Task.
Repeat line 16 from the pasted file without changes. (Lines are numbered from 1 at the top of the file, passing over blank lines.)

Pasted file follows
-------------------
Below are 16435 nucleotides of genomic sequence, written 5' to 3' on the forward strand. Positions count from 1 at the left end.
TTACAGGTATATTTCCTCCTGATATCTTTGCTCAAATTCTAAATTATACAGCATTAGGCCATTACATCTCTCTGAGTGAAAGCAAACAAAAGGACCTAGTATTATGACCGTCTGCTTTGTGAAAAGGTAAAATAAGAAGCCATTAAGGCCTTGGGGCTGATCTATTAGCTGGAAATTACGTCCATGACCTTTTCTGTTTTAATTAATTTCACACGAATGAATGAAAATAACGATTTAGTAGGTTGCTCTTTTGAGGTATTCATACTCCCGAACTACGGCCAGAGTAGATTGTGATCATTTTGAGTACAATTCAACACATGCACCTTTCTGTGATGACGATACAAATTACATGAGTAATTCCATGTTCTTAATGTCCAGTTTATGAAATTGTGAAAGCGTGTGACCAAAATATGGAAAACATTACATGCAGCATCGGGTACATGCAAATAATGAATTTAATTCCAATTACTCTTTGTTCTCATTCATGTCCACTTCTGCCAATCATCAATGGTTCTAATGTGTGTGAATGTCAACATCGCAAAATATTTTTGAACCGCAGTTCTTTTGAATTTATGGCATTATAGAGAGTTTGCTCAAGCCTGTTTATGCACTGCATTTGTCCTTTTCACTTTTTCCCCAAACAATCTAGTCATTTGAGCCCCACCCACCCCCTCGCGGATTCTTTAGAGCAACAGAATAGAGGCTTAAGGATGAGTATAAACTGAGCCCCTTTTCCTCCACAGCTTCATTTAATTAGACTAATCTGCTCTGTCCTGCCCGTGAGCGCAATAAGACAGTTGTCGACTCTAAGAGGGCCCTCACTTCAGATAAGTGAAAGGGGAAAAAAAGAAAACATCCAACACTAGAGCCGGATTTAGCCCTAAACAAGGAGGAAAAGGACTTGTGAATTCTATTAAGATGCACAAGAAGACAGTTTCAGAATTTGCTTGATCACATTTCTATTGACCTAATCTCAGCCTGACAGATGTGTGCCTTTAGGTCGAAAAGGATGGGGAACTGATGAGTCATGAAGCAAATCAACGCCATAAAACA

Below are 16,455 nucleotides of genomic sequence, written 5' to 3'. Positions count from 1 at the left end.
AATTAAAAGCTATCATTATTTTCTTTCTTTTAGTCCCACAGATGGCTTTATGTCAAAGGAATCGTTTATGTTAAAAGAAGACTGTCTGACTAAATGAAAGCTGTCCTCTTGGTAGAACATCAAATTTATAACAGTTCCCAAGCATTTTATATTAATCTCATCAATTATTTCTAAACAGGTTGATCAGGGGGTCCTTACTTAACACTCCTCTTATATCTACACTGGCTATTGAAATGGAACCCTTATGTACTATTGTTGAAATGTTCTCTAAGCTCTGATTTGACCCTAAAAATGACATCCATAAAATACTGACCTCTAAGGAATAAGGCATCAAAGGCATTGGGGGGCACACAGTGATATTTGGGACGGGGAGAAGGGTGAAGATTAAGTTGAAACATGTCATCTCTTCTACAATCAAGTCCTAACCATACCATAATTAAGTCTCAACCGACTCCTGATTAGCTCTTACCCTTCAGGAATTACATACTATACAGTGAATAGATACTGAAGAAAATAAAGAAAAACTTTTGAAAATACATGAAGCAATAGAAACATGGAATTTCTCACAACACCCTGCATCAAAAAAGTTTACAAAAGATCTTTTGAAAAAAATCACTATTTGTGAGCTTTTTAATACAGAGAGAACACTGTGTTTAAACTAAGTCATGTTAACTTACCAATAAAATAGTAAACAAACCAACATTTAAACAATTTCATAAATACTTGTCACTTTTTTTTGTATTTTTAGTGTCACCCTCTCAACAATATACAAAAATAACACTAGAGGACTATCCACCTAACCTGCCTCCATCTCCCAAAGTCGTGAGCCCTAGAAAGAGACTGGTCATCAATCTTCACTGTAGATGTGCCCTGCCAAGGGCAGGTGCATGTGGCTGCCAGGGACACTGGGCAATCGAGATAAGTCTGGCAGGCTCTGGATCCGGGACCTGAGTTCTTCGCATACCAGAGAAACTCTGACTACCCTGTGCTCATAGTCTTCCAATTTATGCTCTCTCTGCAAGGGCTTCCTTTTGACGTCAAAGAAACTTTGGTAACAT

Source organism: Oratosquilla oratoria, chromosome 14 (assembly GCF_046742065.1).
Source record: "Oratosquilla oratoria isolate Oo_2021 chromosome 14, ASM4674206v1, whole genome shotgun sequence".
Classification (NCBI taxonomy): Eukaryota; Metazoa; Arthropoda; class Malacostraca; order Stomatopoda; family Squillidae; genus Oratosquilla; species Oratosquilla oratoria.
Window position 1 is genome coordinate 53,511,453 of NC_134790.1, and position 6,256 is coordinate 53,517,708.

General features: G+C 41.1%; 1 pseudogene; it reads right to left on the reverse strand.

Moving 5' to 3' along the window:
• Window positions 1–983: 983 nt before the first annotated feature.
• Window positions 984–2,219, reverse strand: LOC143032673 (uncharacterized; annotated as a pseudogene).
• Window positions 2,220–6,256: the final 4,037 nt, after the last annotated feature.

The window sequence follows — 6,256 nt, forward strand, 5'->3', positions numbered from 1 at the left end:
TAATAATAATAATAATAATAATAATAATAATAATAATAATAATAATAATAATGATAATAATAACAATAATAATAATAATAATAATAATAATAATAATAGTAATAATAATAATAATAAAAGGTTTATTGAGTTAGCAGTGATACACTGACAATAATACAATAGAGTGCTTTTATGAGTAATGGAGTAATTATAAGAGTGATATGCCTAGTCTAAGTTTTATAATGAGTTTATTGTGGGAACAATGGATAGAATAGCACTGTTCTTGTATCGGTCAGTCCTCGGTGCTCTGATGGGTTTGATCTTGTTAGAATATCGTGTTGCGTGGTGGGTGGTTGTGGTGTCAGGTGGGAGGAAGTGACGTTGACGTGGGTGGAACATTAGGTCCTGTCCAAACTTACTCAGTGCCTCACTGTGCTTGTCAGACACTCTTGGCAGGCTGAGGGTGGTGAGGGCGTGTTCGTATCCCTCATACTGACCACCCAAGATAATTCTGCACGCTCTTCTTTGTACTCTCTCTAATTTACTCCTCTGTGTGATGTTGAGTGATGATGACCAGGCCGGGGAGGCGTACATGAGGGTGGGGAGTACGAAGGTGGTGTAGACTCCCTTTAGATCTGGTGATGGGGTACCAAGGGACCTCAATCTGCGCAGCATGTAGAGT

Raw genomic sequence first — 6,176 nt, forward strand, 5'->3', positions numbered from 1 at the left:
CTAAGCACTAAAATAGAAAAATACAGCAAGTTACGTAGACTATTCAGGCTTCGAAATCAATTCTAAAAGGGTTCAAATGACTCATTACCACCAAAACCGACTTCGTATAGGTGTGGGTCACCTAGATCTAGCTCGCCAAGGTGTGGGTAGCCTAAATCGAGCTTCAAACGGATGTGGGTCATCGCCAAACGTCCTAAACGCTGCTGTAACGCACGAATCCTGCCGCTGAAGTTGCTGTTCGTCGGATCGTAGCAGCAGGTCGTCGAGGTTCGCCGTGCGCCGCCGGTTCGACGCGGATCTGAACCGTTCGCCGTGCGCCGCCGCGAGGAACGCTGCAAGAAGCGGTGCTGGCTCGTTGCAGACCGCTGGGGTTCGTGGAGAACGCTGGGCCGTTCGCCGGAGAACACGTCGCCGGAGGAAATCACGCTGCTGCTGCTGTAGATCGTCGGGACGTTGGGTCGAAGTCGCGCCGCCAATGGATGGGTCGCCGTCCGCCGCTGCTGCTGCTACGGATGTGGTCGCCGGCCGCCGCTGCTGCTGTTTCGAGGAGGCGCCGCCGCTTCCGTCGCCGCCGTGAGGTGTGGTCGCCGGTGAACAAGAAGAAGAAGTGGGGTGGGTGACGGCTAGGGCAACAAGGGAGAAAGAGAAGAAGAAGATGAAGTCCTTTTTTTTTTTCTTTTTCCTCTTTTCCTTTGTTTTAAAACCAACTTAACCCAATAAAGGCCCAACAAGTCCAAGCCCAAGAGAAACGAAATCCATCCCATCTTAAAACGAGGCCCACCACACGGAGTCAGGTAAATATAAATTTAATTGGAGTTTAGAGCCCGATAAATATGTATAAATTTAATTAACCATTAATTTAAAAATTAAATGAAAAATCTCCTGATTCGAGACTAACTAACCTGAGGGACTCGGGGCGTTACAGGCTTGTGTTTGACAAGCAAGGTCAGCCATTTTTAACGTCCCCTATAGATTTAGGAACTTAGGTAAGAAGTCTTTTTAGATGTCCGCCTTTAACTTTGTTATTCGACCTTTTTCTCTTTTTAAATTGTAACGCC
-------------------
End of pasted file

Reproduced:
Raw genomic sequence first — 6,176 nt, forward strand, 5'->3', positions numbered from 1 at the left: